Confederate submarine H.L. Hunley.JPG (copy)

A new discovery on the Hunley submarine of a roughly 1-inch gap from where the pipe should have been mounted on the side wall. If the pipe broke off the night of the Hunley’s historic mission, it may have contributed to the sinking of the submarine and the loss of her crew Monday, Jan. 14, 2019. Andrew J. Whitaker/Staff

The Confederate submarine H.L. Hunley sat buried on the sea floor for more than a century. Now a TV show is going to peel away 18 feet of ocean to show you where it was.

National Geographic Television's "Drain the Oceans" shipwreck and treasure series will feature the Charleston Civil War artifact on Monday's broadcast.

Using computer-generated imagery, the show displays "what the oceans' floors would look like if they could be seen," according to the series website.

The imagery literally drains the water away in front of viewers' eyes. In this case it means exposing the wrecked submarine on the sea bed.

Hunley underwater (copy) (copy)

The H.L. Hunley, a Confederate ship, which now sits in a chemical bath in North Charleston, was the first combat submarine to blow up a warship.

The Hunley is the hand-cranked, 40-foot-long craft that launched the world’s first successful submarine attack by sinking the Union blockade ship Housatonic off Sullivan’s Island on Feb. 17, 1864.

The Hunley and its crew of eight rammed a powder explosive into the Housatonic's hull, detonating in a massive explosion.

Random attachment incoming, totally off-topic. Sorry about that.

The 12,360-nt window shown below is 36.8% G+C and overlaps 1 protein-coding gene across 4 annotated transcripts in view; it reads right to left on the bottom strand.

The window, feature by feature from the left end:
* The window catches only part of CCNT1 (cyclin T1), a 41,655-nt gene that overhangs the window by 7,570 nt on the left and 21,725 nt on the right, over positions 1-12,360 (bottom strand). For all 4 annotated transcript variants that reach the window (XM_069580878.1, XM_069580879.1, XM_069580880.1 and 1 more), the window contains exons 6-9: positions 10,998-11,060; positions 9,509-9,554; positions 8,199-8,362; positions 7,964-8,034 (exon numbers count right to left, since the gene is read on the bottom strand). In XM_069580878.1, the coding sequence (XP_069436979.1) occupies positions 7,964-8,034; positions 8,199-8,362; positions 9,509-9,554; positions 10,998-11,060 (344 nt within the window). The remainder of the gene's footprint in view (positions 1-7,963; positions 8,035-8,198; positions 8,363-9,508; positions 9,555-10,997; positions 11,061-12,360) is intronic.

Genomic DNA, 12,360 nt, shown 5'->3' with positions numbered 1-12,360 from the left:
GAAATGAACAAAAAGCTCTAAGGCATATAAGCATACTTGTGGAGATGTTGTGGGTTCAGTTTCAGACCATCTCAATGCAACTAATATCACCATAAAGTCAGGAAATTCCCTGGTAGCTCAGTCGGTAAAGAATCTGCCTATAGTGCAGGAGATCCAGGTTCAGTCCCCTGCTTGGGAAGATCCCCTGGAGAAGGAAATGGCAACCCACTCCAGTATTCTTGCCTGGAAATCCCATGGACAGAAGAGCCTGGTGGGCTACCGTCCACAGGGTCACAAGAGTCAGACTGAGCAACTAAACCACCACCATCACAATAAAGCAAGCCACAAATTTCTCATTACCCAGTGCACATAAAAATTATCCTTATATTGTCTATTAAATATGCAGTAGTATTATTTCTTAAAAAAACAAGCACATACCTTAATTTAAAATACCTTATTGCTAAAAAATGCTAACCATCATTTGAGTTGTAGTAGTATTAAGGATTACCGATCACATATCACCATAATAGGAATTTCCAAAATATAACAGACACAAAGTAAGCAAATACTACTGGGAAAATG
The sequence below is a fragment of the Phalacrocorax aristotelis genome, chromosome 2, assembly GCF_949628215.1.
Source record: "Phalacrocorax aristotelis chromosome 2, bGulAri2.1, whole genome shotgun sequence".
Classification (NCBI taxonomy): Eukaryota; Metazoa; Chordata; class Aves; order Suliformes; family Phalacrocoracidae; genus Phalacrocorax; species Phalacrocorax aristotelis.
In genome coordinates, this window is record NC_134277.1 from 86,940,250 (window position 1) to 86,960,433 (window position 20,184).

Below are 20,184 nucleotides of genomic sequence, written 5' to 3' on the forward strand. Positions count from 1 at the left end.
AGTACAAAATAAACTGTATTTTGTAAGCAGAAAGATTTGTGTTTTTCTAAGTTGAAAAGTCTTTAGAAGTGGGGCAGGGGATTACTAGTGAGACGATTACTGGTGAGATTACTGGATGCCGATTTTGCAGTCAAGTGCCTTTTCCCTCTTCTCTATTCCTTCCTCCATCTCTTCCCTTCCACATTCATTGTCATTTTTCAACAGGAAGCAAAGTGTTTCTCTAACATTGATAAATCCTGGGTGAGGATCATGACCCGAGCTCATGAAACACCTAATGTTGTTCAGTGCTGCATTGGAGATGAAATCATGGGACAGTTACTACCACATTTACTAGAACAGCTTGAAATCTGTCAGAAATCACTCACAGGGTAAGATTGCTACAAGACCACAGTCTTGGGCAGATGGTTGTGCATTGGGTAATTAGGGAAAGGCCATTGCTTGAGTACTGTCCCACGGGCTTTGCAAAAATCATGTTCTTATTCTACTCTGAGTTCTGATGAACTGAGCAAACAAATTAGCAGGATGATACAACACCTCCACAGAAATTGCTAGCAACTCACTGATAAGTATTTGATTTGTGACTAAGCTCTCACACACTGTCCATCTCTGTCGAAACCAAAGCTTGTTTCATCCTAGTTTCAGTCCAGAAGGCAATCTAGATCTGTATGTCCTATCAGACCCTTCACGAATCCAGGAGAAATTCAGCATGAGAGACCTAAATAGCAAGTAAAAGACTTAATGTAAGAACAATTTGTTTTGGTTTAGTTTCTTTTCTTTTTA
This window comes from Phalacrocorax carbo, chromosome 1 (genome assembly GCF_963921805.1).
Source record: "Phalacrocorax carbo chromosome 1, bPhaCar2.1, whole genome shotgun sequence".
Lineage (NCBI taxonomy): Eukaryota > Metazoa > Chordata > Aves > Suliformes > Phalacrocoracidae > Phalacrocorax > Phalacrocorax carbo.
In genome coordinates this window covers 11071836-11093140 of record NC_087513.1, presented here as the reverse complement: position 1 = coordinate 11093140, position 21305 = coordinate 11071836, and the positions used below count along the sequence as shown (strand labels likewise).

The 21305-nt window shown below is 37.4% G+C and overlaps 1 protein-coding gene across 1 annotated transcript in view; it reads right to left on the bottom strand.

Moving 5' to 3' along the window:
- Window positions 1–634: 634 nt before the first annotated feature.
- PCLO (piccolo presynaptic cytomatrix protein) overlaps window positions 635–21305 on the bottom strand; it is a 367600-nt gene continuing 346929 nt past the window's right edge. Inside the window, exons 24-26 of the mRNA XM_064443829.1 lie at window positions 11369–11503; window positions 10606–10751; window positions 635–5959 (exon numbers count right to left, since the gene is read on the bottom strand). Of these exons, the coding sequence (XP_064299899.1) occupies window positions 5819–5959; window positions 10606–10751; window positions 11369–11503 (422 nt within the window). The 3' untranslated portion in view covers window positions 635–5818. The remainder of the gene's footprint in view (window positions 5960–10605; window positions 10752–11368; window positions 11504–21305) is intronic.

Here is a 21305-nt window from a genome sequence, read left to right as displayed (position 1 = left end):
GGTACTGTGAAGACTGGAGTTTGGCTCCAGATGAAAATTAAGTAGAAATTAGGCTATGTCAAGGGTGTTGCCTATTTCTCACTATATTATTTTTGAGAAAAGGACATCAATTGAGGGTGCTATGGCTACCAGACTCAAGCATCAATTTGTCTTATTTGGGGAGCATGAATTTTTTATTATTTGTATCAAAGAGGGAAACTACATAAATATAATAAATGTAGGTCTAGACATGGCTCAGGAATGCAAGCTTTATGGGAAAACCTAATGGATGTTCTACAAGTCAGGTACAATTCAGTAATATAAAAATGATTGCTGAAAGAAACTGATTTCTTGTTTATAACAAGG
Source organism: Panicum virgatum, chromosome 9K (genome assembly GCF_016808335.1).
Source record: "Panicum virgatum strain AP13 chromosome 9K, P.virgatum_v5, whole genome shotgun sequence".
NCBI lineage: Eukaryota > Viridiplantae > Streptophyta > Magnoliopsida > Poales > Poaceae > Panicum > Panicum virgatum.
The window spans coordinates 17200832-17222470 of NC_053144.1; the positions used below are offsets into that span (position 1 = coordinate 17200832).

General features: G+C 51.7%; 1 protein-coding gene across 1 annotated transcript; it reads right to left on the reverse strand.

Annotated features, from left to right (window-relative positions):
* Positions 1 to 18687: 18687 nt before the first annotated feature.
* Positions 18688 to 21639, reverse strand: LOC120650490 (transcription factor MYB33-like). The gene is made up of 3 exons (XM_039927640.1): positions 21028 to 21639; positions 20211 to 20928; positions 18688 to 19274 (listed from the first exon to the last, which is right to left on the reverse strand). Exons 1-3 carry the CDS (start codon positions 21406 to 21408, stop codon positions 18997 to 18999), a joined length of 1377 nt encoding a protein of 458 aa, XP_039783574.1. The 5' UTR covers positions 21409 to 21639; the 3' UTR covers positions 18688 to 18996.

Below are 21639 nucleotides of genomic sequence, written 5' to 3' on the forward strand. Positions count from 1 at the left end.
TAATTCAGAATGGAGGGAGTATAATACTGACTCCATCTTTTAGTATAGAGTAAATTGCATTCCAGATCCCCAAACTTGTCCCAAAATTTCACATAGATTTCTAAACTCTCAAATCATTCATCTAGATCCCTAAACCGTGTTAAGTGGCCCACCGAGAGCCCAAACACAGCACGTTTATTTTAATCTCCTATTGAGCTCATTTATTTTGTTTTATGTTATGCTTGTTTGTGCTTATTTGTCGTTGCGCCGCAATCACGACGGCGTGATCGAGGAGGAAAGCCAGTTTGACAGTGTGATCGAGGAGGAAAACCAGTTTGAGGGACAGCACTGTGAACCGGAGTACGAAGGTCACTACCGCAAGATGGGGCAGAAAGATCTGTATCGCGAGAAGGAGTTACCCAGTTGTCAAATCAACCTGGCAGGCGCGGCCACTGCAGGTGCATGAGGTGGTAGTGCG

While the crew signaled they planned to return by reportedly flashing a blue lantern light toward shore, the sub never reappeared.

The vessel and its human remains were found and later recovered four miles offshore in 2000. The crew was buried at Magnolia Cemetery in Charleston.

Since the recovery, the sub has been undergoing conservation work at the Clemson University-run Warren Lasch Conservation Center in North Charleston on the grounds of the former Naval Base and Shipyard. The lab is open for tours on weekends.

The show's production team shot footage recently at the center.

The big mystery about the Hunley is still unresolved: Why did it sink?

Clemson University conservators working to restore the doomed vessel recently reported on a roughly 1-inch gap where the ballast tank pipe should have been mounted on the side wall of the submarine.

If the pipe broke off the night of the Hunley’s historic mission, it may have contributed to the sinking of the sub and the loss of her crew. The intake pipe was meant to fill the forward ballast tank with water.

Now mostly cleaned, the sub will sit in a conservation bath for about five years to preserve the metal and ready the vessel for permanent public display some day.

Check your local service provider for broadcast information.

Sign up for our daily newsletter

Get the best of The Post and Courier, handpicked and delivered to your inbox every morning.


Reach Bo Petersen at @bopete on Twitter or 843-937-5744.

Science and environment reporter. Author of Washing Our Hands in the Clouds.

We're improving out commenting experience.

We’ve temporarily removed comments from articles while we work on a new and better commenting experience. In the meantime, subscribers are encouraged to join the conversation at our Post and Courier Subscribers group on Facebook.